Bicycles, Bridges and Burritos
On Sunday we were free to explore the city and the many neighbourhoods within it. Many of us took the morning to explore the Haight Ashbury Festival, a street fair to showcase the many artists, musicians, and cultural and community services in the district. The Haight Ashbury district is a community united by a common peaceful, accepting outlook and the festival welcomed people from all over to celebrate in the streets. The energy and excitement of the festival and its vendors made for a great morning.
That afternoon we rented bicycles and rode through the city, stopping at the bustling Fisherman’s Wharf before cruising across the Golden Gate Bridge and down into Sausalito for tacos and margaritas at a local Mexican restaurant. The weather was perfect, and everyone was grinning as we took in the beauty of the bay area, and enjoyed a great meal with even greater company. The evening ended with a ferry ride back to the city as the sun set on a beautiful day in San Francisco.
Food Justice and the Story of Stuff
On our field school's last day we were lucky enough to finish by meeting with some very inspirational, hardworking individuals at the People's Grocery in Oakland and later in Berkeley with The Story of Stuff. The People's Grocery at the Hotel California is a community garden located in the middle of the food desert that constitutes this part of Oakland. We met with the greenhouse and garden coordinators, Heather Smith and Larry Davis, to learn about their grassroots food justice mission whereby they envision healthy, equitable and sustainable food access for their community. We also learnt about the fascinating history of the Hotel California where after a change in ownership in the 1950s it became the first non-segregated hotel in the United States, and hosted the likes of Billie Holiday, James Brown and Aretha Franklin. The hotel ceased operations in 1971 but was converted to low income housing in the 1980s which it remains as today. After a short orientation, we were happily put to work in the gardens by helping with the weeding, and, turning and sifting newly composted soil. After a few hours of hard work, Heather and Larry were kind enough to share a delicious lunch with us of rice, beans and fresh greens from the garden!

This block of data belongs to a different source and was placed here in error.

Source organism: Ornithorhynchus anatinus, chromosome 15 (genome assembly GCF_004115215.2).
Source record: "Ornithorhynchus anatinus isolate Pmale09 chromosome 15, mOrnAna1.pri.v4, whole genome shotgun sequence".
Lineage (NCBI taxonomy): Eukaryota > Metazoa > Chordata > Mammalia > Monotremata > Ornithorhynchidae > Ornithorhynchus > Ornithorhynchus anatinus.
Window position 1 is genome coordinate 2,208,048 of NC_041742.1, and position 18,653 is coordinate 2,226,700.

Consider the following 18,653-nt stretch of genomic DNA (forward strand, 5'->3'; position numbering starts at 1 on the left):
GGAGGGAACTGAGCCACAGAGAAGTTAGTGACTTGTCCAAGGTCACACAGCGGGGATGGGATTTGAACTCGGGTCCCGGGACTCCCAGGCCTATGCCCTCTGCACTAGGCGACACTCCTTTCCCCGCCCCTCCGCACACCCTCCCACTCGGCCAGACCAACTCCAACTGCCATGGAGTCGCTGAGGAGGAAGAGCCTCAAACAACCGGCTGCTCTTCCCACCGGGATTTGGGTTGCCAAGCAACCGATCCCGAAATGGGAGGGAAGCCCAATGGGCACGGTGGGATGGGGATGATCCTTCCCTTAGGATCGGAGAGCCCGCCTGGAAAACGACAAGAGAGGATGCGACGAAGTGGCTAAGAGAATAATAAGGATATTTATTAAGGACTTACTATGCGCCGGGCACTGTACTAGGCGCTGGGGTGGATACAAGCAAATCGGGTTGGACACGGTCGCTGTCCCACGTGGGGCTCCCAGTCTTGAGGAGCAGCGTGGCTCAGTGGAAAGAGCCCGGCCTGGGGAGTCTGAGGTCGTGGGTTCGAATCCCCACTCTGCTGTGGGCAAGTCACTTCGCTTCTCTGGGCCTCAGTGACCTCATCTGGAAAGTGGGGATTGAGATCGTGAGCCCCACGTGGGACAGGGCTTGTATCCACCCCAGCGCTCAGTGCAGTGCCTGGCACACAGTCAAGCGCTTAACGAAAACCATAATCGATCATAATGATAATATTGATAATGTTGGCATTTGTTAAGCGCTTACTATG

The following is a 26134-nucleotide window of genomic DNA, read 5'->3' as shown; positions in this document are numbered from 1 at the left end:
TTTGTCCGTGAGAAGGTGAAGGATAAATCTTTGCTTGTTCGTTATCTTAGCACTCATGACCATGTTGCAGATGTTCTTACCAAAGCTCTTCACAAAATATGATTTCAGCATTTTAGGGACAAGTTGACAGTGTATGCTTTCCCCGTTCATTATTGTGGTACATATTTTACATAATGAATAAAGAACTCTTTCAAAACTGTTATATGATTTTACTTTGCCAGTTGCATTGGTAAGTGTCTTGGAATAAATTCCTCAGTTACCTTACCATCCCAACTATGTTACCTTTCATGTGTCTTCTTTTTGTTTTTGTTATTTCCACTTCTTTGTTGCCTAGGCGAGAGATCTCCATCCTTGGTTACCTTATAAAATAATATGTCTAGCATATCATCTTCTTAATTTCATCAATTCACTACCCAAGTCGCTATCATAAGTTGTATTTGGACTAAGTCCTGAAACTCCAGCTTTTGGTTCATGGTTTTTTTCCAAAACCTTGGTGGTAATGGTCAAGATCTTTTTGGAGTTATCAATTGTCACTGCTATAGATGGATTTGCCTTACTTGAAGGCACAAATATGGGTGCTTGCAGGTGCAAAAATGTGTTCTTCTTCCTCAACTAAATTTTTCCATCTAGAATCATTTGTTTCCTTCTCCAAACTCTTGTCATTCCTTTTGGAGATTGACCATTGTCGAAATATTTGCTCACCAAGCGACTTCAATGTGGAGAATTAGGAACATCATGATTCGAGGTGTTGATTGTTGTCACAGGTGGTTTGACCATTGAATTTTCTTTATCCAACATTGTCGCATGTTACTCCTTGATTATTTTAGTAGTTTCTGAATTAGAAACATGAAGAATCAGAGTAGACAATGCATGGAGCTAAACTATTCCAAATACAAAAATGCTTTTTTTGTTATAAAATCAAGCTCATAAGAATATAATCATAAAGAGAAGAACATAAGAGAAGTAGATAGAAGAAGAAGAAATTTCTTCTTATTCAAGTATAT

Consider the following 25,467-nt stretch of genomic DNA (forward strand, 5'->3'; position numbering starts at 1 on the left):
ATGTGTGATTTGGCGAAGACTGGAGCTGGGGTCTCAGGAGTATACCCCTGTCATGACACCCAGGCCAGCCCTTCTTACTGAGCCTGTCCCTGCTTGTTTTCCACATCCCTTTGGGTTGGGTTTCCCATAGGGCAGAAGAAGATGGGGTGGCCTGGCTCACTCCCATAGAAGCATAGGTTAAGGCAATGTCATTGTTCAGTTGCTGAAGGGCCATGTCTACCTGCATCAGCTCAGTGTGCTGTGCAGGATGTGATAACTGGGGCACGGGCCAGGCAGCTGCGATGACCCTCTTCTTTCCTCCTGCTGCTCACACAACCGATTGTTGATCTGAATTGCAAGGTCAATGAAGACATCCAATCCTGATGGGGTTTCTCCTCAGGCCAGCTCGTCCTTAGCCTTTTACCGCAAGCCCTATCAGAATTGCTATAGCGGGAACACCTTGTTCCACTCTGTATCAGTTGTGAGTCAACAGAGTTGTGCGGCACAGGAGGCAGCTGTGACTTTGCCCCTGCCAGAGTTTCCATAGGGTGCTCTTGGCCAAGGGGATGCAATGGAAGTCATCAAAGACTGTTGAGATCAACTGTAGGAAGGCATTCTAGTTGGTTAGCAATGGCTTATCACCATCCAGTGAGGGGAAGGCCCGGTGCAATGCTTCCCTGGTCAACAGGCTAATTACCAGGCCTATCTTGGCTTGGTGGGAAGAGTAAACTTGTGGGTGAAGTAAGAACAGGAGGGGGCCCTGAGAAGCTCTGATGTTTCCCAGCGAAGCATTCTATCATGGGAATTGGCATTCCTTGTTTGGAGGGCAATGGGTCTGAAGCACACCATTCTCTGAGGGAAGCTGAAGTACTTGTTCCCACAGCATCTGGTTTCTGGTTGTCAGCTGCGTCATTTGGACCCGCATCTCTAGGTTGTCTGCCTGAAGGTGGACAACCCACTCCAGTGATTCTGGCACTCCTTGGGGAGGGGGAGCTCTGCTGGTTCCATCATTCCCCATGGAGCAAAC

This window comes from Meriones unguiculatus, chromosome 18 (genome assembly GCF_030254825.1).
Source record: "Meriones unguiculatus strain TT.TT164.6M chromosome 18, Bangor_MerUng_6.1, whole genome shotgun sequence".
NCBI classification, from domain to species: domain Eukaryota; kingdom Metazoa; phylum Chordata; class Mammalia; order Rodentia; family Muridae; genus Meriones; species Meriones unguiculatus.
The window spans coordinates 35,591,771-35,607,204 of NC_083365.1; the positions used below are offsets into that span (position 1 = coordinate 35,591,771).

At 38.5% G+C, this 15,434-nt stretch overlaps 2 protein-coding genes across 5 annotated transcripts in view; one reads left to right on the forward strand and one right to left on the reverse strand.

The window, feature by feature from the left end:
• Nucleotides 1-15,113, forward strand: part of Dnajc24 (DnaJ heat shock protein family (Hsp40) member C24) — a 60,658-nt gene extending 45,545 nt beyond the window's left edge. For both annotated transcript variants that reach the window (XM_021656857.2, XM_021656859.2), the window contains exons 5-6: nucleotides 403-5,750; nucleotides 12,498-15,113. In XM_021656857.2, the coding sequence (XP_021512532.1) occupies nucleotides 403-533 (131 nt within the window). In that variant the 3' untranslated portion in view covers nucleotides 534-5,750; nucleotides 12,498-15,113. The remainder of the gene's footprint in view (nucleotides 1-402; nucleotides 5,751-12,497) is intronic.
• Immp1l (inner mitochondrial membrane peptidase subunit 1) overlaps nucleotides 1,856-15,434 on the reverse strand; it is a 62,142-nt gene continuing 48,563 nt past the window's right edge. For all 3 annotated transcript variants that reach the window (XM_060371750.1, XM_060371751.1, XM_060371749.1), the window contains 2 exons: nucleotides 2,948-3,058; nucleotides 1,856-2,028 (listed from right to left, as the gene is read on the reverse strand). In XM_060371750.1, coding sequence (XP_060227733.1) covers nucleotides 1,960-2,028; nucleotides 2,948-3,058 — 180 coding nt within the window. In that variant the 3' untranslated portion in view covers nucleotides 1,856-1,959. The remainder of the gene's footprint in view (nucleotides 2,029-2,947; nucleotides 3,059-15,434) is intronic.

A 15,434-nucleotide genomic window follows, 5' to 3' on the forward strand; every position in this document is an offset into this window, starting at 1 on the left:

Next, we moved on to Berkeley where we met with Naomi Young and Renee Shade to learn about The Story of Stuff and the challenges faced by people everywhere in regards to precipitating positive change through community, sharing and sustainable living. They have created some innovative and easy to understand educational videos on the consumption patterns of humans, the consequences of these patterns and some ideas of what can be done to improve the consumptive system we are all a part of. They emphasized developing ones own Citizen muscle rather than their Consumer muscle and in doing so, making a change in ones broader community and even country. They believe our Citizens muscles are atrophied from years of letting others dictate our behaviour. Utilizing our Citizen muscles involves thinking outside the box and challenging ourselves and communities to do more.
We Are Community
We have been blessed to have met an amazing collection of people throughout Cascadia that are working hard to make our region sustainable and build strong community connections to help each other with their efforts. After spending the past three weeks together our class has become a very close community and have shared a wealth of knowledge with each other. Moving forward, we will continue to support each other through the community we have established in our like-minded group and help each other in the pursuit of a brighter future. We had an emotional farewell dinner at Chow by Golden Gate park where they strive to serve local, healthy and organic fare, and celebrated our last night together. Thank you to our exceptional instructors, the community builders and the sustainability innovators who we have met for inspiring each of us 2014 Cascadians.